A question we were asked recently was:

I’ve been offered a contract of £120k a year. It’s my choice whether I go onto payroll for a 12-month fixed term contract or if I go self-employed or set up a limited company and bill the client. If I set up my own business, this will be my main client in the short term, but I would have the option to take on more clients and boost my income later down the line. Which is the most tax-efficient.

Our response:

Making the leap from employment to self-employment is a significant decision for any professional, especially in the marketing field. Each route—being an employee, a sole trader, or operating through a limited company—has its unique set of advantages, disadvantages, and tax implications. This guide aims to shed light on these aspects, helping marketing professionals make informed decisions about their career paths.

Employee vs. Sole Trader vs. Limited Company: An Overview

Employee: As an employee, you work under a contract of employment, and your employer deducts taxes and National Insurance Contributions (NICs) through the PAYE system. You have employment rights and benefits such as sick pay, holiday pay, and potentially, pension contributions.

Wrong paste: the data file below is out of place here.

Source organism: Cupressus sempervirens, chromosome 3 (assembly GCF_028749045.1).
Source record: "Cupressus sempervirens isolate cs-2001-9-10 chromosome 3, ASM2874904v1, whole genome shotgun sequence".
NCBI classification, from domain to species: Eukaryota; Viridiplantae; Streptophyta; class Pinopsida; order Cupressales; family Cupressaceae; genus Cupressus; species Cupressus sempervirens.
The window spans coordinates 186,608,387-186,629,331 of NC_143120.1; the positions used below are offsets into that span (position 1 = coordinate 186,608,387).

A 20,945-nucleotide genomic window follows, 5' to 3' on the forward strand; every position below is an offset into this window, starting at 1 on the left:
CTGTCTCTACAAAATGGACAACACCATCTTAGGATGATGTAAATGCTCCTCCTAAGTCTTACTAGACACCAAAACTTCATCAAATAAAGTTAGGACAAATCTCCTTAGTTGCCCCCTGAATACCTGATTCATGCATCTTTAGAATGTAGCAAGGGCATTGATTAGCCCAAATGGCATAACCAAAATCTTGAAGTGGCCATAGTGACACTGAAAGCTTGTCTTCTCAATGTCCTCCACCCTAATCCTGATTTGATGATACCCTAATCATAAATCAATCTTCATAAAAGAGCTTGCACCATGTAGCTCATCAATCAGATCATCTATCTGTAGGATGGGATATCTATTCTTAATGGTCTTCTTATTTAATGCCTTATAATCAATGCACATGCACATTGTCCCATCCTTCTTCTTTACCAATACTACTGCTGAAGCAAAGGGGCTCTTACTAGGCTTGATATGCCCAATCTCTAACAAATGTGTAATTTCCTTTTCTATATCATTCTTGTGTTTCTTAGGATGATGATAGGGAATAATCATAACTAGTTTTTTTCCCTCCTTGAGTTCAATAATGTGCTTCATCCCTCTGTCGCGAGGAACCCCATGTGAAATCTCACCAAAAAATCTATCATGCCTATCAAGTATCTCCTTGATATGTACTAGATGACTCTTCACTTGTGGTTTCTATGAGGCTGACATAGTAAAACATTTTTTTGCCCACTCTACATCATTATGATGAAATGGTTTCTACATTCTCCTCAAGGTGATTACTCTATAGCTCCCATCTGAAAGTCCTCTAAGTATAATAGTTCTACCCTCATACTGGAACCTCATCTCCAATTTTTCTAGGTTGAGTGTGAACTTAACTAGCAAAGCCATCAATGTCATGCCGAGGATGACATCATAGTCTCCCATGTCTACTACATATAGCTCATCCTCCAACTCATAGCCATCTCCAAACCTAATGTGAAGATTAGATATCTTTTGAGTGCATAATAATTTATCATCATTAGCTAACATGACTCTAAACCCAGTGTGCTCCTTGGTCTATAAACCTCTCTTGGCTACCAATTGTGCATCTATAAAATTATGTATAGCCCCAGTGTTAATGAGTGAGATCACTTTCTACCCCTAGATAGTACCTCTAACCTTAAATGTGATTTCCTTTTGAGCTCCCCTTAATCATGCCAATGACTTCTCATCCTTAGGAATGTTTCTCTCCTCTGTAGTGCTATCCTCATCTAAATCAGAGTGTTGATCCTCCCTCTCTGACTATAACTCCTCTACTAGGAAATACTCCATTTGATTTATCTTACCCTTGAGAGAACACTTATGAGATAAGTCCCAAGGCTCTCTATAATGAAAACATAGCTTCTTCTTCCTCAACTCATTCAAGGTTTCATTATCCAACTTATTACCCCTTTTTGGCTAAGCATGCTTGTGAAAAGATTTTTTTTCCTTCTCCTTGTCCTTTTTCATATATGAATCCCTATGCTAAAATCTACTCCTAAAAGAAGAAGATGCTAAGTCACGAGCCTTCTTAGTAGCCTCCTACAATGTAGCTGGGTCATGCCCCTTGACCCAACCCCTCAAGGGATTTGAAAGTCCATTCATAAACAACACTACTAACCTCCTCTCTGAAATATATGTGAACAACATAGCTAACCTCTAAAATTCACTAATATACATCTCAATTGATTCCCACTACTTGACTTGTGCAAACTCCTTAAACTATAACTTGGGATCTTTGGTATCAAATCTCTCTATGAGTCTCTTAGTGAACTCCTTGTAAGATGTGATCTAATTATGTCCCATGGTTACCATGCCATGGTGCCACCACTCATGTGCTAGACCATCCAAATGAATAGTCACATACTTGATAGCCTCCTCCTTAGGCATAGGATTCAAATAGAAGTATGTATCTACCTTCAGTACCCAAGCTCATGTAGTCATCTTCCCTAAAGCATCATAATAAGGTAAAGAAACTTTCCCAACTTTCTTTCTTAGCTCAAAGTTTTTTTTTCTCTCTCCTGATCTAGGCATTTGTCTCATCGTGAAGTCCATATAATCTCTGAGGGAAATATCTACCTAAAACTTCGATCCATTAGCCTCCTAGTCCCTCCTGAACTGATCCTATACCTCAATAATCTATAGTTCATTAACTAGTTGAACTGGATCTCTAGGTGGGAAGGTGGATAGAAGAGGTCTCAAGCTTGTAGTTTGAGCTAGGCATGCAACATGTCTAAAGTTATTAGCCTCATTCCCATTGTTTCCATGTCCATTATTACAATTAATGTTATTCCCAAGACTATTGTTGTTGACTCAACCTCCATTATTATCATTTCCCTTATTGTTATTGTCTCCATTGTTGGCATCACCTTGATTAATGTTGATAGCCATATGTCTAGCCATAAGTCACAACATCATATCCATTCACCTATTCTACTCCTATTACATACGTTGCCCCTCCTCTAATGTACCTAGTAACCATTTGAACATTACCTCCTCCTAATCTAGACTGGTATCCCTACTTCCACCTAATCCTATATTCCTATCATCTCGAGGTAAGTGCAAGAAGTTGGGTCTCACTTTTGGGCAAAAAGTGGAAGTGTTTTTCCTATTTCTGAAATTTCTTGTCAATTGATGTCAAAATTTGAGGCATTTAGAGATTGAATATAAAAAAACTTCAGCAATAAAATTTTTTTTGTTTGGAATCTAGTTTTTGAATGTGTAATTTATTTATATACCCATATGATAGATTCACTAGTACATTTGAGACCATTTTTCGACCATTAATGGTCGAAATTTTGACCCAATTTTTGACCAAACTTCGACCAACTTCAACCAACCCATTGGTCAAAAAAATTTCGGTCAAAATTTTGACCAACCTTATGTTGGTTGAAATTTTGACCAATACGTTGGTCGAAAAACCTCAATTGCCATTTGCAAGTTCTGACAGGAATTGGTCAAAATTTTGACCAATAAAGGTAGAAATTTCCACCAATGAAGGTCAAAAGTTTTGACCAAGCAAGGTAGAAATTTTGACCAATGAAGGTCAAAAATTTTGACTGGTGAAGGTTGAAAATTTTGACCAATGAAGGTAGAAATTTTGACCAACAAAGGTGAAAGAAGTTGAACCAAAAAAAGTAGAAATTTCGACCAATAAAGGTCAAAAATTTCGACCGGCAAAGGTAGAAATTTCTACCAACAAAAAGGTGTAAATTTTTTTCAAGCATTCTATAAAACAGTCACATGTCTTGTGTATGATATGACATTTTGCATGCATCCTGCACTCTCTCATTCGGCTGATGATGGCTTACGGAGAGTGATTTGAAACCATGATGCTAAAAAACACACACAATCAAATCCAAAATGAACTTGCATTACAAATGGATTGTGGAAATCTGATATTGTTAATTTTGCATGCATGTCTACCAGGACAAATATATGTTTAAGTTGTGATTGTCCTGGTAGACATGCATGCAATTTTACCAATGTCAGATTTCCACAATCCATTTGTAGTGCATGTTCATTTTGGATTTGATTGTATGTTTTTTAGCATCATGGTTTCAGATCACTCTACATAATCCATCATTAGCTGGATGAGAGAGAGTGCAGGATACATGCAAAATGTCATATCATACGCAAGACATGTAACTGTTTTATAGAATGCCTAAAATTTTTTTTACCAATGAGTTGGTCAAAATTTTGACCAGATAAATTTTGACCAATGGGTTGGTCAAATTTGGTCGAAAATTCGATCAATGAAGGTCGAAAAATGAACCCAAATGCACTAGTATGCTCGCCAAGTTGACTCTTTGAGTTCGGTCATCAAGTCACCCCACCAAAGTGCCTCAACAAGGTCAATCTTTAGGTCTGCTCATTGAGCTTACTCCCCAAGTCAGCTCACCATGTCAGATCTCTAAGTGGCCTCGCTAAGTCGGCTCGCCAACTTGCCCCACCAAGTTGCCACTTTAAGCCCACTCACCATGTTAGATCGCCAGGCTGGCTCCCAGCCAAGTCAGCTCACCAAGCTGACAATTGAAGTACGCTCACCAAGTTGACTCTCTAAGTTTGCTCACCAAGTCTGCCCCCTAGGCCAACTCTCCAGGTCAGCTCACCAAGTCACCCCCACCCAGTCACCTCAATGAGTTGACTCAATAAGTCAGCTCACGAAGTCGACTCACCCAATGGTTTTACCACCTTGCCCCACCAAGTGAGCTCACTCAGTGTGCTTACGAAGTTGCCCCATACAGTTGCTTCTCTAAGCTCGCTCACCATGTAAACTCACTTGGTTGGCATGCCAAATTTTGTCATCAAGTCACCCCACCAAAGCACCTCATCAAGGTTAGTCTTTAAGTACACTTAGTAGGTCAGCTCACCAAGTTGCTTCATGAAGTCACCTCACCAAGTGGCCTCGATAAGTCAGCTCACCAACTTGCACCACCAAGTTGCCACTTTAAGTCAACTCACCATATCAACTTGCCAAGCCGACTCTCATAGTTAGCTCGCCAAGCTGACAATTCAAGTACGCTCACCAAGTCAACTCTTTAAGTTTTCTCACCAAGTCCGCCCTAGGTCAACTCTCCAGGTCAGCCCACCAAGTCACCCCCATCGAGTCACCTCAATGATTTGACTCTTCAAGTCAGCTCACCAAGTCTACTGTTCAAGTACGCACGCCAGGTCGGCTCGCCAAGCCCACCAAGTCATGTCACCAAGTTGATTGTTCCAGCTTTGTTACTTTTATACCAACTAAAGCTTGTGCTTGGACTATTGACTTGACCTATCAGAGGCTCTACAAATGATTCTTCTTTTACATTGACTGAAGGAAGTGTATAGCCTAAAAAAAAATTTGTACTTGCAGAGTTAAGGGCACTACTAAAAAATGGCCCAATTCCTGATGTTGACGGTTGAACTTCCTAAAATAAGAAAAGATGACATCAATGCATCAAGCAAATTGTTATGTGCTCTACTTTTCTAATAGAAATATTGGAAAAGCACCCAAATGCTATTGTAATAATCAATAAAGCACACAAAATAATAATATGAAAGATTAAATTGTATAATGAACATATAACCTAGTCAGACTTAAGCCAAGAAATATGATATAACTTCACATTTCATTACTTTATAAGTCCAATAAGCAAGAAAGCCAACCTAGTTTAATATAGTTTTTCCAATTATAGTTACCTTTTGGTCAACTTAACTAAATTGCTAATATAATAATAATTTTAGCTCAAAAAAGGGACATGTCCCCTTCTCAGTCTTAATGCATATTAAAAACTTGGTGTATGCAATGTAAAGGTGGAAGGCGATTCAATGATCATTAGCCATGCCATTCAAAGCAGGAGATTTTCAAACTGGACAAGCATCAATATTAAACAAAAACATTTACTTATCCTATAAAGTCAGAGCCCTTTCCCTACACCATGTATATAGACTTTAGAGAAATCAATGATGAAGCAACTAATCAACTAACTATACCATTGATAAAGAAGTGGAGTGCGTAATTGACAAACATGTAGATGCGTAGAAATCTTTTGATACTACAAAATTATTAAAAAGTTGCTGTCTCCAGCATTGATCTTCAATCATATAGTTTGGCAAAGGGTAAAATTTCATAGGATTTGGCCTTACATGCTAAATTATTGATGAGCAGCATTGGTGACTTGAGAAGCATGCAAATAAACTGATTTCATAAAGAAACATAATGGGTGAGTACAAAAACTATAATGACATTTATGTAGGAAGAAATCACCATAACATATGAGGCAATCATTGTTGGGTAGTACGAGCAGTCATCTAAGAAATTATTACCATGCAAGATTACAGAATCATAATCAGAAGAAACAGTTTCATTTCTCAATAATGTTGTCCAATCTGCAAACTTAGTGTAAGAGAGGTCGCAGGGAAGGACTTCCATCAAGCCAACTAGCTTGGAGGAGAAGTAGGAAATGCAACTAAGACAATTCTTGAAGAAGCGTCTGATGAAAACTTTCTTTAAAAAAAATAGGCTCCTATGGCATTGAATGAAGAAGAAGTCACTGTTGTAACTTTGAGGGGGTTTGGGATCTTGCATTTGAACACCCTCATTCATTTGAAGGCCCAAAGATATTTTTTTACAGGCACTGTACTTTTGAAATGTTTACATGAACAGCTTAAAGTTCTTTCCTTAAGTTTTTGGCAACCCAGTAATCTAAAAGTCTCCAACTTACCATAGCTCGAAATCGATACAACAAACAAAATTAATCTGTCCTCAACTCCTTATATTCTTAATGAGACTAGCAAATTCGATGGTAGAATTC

Sole Trader: Sole traders run their business as individuals and are self-employed. You keep all profits (i.e. all sales less qualifying business expenses to help you achieve those sales) after tax but are personally liable for any losses. Tax and NICs are paid through Self Assessment. You can personally contribute to a personal pension scheme. There will be costs associated with running your business and these will be deducted from your profits. On the upside, you will pay less tax; on the downside – that will eat into your take-home pay so be mindful and frugal before you spend!

Limited Company: A limited company is a separate legal entity from its owners (shareholders) and directors. Profits are subject to Corporation Tax. Directors may draw a salary (subject to PAYE) and dividends. Your company can contribute to your personal pension scheme. Again, there will be costs associated with running your business and these will be deducted from your profits. On the upside, you will pay less tax; on the downside – that will eat into your profits after tax and, therefore, the profits available for you to take as dividends – so be mindful and frugal before you spend!